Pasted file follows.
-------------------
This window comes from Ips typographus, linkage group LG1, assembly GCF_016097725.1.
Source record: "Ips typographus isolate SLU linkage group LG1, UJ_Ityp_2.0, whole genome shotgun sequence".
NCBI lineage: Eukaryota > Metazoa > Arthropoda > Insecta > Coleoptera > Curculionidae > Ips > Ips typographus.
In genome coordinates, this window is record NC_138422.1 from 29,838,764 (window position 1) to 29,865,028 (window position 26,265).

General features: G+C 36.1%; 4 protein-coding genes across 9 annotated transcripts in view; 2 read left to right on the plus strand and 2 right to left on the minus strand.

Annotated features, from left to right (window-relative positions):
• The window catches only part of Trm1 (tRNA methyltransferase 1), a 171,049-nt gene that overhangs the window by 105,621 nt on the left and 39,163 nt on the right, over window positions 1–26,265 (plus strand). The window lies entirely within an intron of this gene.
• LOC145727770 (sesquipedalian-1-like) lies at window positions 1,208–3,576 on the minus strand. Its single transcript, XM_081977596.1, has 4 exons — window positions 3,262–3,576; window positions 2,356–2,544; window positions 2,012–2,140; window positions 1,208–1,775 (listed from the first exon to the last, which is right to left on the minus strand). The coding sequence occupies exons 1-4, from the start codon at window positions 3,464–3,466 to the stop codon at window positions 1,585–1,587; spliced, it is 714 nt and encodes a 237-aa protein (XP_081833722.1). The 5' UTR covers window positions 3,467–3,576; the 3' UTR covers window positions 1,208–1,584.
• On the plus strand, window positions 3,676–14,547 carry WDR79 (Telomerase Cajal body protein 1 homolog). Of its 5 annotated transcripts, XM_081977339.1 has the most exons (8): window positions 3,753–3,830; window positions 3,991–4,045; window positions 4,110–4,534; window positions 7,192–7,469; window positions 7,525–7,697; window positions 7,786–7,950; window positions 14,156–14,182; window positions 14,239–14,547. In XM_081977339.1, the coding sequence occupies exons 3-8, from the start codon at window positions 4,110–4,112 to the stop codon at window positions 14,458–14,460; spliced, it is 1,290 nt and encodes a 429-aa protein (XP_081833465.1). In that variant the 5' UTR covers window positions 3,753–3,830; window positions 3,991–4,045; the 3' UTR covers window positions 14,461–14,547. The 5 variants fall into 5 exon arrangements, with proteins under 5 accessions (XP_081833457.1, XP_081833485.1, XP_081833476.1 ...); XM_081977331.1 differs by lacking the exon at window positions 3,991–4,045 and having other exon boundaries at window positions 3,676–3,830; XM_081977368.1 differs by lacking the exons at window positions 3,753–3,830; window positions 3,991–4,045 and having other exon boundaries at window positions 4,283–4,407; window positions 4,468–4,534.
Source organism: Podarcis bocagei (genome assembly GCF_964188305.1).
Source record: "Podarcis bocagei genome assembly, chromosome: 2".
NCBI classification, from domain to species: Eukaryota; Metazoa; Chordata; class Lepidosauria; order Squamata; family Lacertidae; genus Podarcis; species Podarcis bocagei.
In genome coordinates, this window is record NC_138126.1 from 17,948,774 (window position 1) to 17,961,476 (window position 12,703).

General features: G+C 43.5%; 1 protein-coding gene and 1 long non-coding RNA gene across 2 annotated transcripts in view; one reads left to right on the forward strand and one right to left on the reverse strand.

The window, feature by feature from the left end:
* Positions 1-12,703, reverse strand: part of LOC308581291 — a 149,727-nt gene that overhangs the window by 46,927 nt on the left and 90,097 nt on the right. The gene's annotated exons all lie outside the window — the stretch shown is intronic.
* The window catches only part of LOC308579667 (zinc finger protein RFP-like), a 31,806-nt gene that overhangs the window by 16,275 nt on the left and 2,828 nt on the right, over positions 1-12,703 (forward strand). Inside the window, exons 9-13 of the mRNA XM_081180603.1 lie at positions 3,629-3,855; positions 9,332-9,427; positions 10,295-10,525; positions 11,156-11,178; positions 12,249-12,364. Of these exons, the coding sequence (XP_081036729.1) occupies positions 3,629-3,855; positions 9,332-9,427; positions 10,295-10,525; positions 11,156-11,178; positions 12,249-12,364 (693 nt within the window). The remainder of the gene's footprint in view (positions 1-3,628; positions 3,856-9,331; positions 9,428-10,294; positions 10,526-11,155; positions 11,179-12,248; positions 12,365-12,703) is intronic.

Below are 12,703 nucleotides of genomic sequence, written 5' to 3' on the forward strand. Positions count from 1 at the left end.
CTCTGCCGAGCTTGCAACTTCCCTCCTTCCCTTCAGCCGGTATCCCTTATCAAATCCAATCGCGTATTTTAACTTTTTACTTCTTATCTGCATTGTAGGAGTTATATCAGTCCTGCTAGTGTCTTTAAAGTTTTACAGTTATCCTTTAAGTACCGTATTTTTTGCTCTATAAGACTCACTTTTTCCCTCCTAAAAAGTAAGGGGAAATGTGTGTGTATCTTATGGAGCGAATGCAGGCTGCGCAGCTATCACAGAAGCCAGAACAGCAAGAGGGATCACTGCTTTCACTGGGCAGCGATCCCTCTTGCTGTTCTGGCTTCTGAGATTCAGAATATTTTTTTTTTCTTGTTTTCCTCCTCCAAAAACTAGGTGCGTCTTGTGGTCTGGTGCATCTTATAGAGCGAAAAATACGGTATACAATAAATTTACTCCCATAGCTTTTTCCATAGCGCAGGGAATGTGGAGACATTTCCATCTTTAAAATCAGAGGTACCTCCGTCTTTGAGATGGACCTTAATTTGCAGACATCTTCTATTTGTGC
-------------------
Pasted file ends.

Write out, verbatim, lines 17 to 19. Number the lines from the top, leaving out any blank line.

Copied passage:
* The window catches only part of LOC308579667 (zinc finger protein RFP-like), a 31,806-nt gene that overhangs the window by 16,275 nt on the left and 2,828 nt on the right, over positions 1-12,703 (forward strand). Inside the window, exons 9-13 of the mRNA XM_081180603.1 lie at positions 3,629-3,855; positions 9,332-9,427; positions 10,295-10,525; positions 11,156-11,178; positions 12,249-12,364. Of these exons, the coding sequence (XP_081036729.1) occupies positions 3,629-3,855; positions 9,332-9,427; positions 10,295-10,525; positions 11,156-11,178; positions 12,249-12,364 (693 nt within the window). The remainder of the gene's footprint in view (positions 1-3,628; positions 3,856-9,331; positions 9,428-10,294; positions 10,526-11,155; positions 11,179-12,248; positions 12,365-12,703) is intronic.

Below are 12,703 nucleotides of genomic sequence, written 5' to 3' on the forward strand. Positions count from 1 at the left end.
CTCTGCCGAGCTTGCAACTTCCCTCCTTCCCTTCAGCCGGTATCCCTTATCAAATCCAATCGCGTATTTTAACTTTTTACTTCTTATCTGCATTGTAGGAGTTATATCAGTCCTGCTAGTGTCTTTAAAGTTTTACAGTTATCCTTTAAGTACCGTATTTTTTGCTCTATAAGACTCACTTTTTCCCTCCTAAAAAGTAAGGGGAAATGTGTGTGTATCTTATGGAGCGAATGCAGGCTGCGCAGCTATCACAGAAGCCAGAACAGCAAGAGGGATCACTGCTTTCACTGGGCAGCGATCCCTCTTGCTGTTCTGGCTTCTGAGATTCAGAATATTTTTTTTTTCTTGTTTTCCTCCTCCAAAAACTAGGTGCGTCTTGTGGTCTGGTGCATCTTATAGAGCGAAAAATACGGTATACAATAAATTTACTCCCATAGCTTTTTCCATAGCGCAGGGAATGTGGAGACATTTCCATCTTTAAAATCAGAGGTACCTCCGTCTTTGAGATGGACCTTAATTTGCAGACATCTTCTATTTGTGC